For the young reader looking to escape with a good book, the Youth Center at The Lord’s Place Family Campus has the perfect spot: a reading nook furnished with beanbag chairs, ample lighting and freshly painted walls.
In the next room, budding musicians can hone their skills, while others can relax and with friends or do homework in the comfortably decorated living room and dining area.
The West Palm Beach youth center began to take shape on a Saturday morning in early May, when an army of volunteers with paint and brushes arrived to make over a vacant apartment into a youth center.
David Hamilton, BB&T's senior vice president for corporate banking in South Florida, Kate Magro, director of Palm Beach Atlantic University's Workship program, and Dana Morgenstern, youth services coordinator for The Lord's Place, display some of the books donated to the youth center through BB&T's Lighthouse Project. Behind them is a mural painted by PBA students and other volunteers.
The workday was part of a $5,000 BB&T Lighthouse Project grant, which covered the cost of paint, furniture and books for the center. An additional $900 BB&T grant paid for other needed furniture items.
Among the volunteers were bank employees from BB&T, students with Palm Beach Atlantic University’s Workship program and youth from the family campus. The campus serves as temporary housing for families who are transitioning from homelessness to self-sufficiency.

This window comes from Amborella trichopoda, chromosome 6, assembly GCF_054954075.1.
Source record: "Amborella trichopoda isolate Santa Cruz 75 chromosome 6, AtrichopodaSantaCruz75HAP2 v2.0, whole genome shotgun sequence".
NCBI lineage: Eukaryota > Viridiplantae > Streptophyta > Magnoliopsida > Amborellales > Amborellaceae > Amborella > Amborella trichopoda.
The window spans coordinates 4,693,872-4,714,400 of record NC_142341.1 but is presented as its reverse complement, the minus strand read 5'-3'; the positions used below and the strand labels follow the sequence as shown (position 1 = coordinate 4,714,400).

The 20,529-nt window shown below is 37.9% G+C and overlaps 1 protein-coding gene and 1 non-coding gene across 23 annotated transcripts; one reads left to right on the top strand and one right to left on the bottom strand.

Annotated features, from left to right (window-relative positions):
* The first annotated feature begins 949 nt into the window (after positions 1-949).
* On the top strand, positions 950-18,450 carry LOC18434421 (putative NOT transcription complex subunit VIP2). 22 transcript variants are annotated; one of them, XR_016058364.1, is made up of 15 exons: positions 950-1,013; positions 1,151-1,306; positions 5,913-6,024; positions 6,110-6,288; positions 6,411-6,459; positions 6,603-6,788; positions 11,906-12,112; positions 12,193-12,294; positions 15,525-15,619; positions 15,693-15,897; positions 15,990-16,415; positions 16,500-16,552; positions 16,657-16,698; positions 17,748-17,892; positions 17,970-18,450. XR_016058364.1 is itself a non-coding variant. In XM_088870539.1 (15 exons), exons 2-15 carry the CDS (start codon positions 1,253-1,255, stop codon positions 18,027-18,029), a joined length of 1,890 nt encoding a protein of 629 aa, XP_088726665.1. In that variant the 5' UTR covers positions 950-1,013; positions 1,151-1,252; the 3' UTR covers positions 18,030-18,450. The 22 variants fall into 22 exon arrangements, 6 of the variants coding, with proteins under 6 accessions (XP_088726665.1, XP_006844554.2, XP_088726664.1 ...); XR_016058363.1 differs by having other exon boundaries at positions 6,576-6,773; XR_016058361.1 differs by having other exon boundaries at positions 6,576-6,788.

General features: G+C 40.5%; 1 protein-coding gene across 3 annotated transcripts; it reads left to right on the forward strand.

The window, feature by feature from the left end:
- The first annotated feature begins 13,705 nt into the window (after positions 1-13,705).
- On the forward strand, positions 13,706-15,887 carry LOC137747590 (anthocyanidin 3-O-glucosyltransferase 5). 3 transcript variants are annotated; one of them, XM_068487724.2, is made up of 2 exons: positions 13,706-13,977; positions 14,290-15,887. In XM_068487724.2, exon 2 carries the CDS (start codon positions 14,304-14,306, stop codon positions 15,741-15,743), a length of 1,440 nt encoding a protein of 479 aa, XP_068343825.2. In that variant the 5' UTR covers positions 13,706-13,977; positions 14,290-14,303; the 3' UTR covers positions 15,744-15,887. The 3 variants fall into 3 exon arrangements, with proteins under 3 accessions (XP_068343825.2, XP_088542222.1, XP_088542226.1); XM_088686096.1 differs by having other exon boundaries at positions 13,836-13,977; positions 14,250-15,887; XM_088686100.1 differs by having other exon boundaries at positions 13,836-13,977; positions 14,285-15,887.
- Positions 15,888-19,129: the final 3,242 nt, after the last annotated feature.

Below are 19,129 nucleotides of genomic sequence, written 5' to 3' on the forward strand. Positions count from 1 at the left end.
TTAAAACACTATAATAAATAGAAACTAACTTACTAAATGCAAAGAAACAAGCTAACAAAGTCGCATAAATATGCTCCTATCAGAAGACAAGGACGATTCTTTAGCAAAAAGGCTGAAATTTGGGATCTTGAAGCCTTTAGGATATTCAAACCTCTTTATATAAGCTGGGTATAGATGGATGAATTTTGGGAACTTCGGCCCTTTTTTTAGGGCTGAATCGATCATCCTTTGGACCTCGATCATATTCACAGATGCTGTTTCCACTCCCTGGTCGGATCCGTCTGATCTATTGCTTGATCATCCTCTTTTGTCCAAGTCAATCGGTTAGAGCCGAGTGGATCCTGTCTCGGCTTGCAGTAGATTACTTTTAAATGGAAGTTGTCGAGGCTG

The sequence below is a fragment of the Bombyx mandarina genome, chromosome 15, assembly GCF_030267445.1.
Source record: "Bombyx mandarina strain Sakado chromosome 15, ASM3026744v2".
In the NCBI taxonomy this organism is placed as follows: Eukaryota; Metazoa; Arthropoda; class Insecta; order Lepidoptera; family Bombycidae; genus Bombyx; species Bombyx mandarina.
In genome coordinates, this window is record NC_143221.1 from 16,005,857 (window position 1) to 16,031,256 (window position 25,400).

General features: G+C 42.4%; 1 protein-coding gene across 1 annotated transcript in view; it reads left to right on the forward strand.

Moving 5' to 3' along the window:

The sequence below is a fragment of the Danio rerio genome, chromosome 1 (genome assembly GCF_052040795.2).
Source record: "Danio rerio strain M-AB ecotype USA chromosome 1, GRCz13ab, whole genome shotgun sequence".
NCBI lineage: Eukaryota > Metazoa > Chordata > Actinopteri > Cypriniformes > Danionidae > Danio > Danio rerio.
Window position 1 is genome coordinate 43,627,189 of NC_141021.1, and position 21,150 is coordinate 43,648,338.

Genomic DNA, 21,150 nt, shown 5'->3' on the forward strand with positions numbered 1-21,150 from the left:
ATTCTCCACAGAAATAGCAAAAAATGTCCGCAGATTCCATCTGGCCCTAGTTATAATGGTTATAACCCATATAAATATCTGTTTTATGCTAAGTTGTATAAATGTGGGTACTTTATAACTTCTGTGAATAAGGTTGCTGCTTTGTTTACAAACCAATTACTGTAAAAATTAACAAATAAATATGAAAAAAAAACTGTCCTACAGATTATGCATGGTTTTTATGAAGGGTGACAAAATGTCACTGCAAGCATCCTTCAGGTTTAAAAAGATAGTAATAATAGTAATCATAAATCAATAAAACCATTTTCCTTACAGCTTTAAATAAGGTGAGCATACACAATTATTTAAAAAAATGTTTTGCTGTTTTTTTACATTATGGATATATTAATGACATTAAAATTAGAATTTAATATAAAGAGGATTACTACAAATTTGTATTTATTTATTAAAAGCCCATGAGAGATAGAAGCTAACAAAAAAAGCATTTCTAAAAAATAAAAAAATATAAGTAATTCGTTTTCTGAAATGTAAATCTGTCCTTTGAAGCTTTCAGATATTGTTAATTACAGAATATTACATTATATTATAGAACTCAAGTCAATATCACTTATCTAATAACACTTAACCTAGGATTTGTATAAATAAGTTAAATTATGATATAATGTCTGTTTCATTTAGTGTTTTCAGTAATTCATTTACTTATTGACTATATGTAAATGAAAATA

More than 70 children live at the campus, and over half of them are school-age, said Dana Morgenstern, youth services coordinator for The Lord’s Place.
In developing the center, the community’s youth had input in programming and other areas. “The kids were really taking ownership of it and looking forward to it becoming their space,” she said.
The upgrades are near completion, and soon the center will have computers that the youth can use, Morgenstern said.
In addition to outfitting the youth center, the Lighthouse Project grant paid for scholarships for two students from the family campus to attend PBA’s Science Camp and Institute in June, said Kate Magro, director of Workship, the University’s signature community service program.
Also, recent PBA graduate Kent Berame designed a whimsical mural that covers one of the walls of the youth center’s reading room. He and several volunteers painted it during the workday, Magro said.
This is the second year PBA and one of its partner organizations have been recipients of a Lighthouse Project grant. Last year, volunteers restored a playground in the Rosemary Village community of West Palm Beach.
The organizer of the BB&T volunteers both years was David Hamilton, senior vice president for corporate banking in South Florida. This year, he and eight colleagues helped with painting the youth center.
“The idea is to make a lasting investment in the community,” Hamilton said. “To have a place where kids can come to learn and grow in a safe environment means a lot.”